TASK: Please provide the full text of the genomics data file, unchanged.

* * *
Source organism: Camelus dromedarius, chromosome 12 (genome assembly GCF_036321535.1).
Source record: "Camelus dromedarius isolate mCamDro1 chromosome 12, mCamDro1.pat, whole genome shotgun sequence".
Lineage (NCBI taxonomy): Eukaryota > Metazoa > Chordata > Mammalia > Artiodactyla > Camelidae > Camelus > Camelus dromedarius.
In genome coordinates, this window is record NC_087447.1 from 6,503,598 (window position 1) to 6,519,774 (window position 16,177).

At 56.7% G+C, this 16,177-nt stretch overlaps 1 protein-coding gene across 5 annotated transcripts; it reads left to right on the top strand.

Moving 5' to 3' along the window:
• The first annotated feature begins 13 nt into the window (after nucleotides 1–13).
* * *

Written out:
Source organism: Camelus dromedarius, chromosome 12 (genome assembly GCF_036321535.1).
Source record: "Camelus dromedarius isolate mCamDro1 chromosome 12, mCamDro1.pat, whole genome shotgun sequence".
Lineage (NCBI taxonomy): Eukaryota > Metazoa > Chordata > Mammalia > Artiodactyla > Camelidae > Camelus > Camelus dromedarius.
In genome coordinates, this window is record NC_087447.1 from 6,503,598 (window position 1) to 6,519,774 (window position 16,177).

At 56.7% G+C, this 16,177-nt stretch overlaps 1 protein-coding gene across 5 annotated transcripts; it reads left to right on the top strand.

Moving 5' to 3' along the window:
• The first annotated feature begins 13 nt into the window (after nucleotides 1–13).